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The Impact of Social Comparisons on Reciprocity

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  • Simon Gaechter

    (University of Nottingham)

  • Daniele Nosenzo

    (University of Nottingham)

  • Martin Sefton

    (University of Nottingham)

Abstract

We investigate the effects of pay comparison information (i.e. information about what coworkers earn) and effort comparison information (information about how co-workers perform) in experimental firms composed of one employer and two employees. Exposure to pay comparison information in isolation from effort comparison information does not appear to affect reciprocity toward employers: in this case own wage is a powerful determinant of own effort, but co-worker wages have no effect. By contrast, we find that exposure to both pieces of social information systematically influences employees’ reciprocity. A generous wage offer is virtually ineffective if an employee is matched with a lazy co-worker who is also paid generously: in such circumstances the employee tends to expend low effort irrespective of her own wage. Reciprocity is more pronounced when the co-worker is hard-working, as effort is strongly and positively related to own wage in this case. Reciprocity is also pronounced when the employer pays unequal wages to the employees: in this case the co-worker’s effort decision is disregarded and effort decisions are again strongly and positively related to own wage. On average exposure to social information weakens reciprocity, though we find substantial heterogeneity in responses across individuals, and find that sometimes social information has beneficial effects. We suggest that group composition may be an important tool for harnessing the positive effects of social comparison processes.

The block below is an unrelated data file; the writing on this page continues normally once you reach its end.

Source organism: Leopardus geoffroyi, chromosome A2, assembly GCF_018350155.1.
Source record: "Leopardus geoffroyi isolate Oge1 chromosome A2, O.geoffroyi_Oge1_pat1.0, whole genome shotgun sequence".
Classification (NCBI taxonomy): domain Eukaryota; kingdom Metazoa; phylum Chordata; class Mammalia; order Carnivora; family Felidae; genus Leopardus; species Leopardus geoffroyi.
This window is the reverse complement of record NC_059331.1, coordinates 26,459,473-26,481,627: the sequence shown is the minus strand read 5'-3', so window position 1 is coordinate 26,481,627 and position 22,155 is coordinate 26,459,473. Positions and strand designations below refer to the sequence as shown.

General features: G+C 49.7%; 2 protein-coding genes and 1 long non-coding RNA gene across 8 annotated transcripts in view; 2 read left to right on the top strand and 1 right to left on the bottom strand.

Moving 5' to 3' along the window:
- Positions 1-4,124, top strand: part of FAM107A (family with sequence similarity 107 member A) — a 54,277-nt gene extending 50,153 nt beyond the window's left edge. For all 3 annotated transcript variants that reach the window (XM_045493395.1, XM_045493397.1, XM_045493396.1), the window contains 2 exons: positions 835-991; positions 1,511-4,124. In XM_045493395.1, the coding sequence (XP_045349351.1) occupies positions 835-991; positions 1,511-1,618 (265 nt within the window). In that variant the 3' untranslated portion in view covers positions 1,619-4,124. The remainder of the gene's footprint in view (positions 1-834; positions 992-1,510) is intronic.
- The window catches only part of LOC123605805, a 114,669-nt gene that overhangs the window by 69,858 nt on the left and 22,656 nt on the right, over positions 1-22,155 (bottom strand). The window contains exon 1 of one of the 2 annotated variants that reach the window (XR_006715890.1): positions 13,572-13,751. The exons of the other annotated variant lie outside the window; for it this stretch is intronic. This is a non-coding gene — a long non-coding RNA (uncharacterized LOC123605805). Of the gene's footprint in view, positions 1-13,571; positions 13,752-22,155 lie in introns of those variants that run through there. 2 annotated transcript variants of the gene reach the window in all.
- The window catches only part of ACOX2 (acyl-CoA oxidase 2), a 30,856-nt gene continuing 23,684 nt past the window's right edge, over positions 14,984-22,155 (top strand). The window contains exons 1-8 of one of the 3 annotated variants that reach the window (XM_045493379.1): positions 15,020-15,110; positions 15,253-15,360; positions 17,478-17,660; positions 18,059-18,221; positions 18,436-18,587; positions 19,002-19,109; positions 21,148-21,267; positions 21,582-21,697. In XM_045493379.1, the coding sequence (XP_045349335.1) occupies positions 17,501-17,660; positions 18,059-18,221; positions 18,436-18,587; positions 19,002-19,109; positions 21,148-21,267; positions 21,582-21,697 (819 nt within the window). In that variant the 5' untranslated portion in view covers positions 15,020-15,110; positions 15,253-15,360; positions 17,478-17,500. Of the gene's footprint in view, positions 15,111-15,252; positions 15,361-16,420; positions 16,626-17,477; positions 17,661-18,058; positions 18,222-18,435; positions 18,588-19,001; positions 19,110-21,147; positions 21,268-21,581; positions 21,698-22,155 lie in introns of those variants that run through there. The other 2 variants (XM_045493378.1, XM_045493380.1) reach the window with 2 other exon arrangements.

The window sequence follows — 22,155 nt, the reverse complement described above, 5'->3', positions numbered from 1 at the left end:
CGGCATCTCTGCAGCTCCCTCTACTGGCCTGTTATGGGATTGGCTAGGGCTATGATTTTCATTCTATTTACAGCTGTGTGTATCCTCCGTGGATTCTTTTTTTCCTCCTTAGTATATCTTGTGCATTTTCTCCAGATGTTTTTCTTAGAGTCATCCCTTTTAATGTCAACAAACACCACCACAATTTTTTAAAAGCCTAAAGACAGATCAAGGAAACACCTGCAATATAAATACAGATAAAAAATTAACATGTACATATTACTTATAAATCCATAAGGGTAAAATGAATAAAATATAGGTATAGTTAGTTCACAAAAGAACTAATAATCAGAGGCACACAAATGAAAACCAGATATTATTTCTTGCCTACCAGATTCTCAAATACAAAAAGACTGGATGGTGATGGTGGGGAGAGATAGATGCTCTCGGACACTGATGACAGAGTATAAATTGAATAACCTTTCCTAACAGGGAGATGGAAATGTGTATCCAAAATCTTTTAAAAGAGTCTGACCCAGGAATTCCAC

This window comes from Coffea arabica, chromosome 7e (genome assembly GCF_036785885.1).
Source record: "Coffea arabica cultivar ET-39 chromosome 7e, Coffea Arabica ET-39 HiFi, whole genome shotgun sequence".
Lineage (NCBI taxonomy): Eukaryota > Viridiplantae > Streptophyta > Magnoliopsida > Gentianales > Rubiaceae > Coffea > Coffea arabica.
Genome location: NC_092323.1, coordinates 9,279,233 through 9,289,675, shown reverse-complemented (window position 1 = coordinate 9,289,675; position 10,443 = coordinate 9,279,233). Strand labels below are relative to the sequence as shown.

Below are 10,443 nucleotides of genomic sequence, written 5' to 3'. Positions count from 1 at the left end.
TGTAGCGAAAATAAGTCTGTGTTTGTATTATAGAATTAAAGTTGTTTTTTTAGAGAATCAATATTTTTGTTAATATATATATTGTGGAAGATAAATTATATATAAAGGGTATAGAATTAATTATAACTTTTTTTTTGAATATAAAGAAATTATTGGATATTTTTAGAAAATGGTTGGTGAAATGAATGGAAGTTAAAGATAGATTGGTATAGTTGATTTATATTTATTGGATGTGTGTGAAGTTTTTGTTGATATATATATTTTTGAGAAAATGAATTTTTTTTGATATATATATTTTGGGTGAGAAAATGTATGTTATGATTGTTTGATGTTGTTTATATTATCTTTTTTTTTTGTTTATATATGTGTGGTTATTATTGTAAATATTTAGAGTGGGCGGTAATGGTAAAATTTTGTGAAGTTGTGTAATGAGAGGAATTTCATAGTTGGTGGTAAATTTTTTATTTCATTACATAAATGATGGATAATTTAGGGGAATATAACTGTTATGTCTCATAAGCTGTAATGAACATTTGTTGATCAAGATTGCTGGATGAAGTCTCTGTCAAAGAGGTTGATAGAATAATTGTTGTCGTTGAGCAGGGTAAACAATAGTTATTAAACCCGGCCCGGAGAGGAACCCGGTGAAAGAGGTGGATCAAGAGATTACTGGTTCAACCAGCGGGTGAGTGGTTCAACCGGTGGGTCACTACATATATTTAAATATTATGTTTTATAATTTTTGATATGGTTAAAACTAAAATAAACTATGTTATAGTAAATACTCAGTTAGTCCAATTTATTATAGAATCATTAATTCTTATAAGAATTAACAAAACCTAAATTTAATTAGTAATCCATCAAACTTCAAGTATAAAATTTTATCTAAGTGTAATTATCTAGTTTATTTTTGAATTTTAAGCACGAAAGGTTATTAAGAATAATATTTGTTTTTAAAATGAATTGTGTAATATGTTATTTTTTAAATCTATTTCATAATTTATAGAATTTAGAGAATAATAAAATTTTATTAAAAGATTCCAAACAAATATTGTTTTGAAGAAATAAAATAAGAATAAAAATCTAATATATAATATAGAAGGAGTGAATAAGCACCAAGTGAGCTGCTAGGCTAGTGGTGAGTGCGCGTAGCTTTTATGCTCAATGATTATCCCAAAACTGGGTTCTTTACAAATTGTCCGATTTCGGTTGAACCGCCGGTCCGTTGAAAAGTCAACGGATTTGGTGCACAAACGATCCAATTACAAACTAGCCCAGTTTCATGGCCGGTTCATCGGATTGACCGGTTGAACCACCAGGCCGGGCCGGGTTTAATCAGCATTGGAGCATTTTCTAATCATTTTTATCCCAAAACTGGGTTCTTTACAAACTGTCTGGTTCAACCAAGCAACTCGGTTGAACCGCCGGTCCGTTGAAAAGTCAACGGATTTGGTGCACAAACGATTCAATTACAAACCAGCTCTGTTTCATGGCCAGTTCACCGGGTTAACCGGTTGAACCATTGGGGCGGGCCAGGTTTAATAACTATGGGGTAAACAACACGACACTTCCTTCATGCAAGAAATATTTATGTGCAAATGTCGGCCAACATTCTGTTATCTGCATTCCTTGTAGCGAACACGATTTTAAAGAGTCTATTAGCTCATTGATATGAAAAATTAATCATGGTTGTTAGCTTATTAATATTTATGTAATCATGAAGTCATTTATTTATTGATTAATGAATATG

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Paper provided by The Centre for Decision Research and Experimental Economics, School of Economics, University of Nottingham in its series Discussion Papers with number 2008-09.

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Date of creation: Aug 2008
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Handle: RePEc:cdx:dpaper:2008-09

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Keywords: Reciprocity; gift-exchange; social information; social comparisons; pay comparisons; peer effects;

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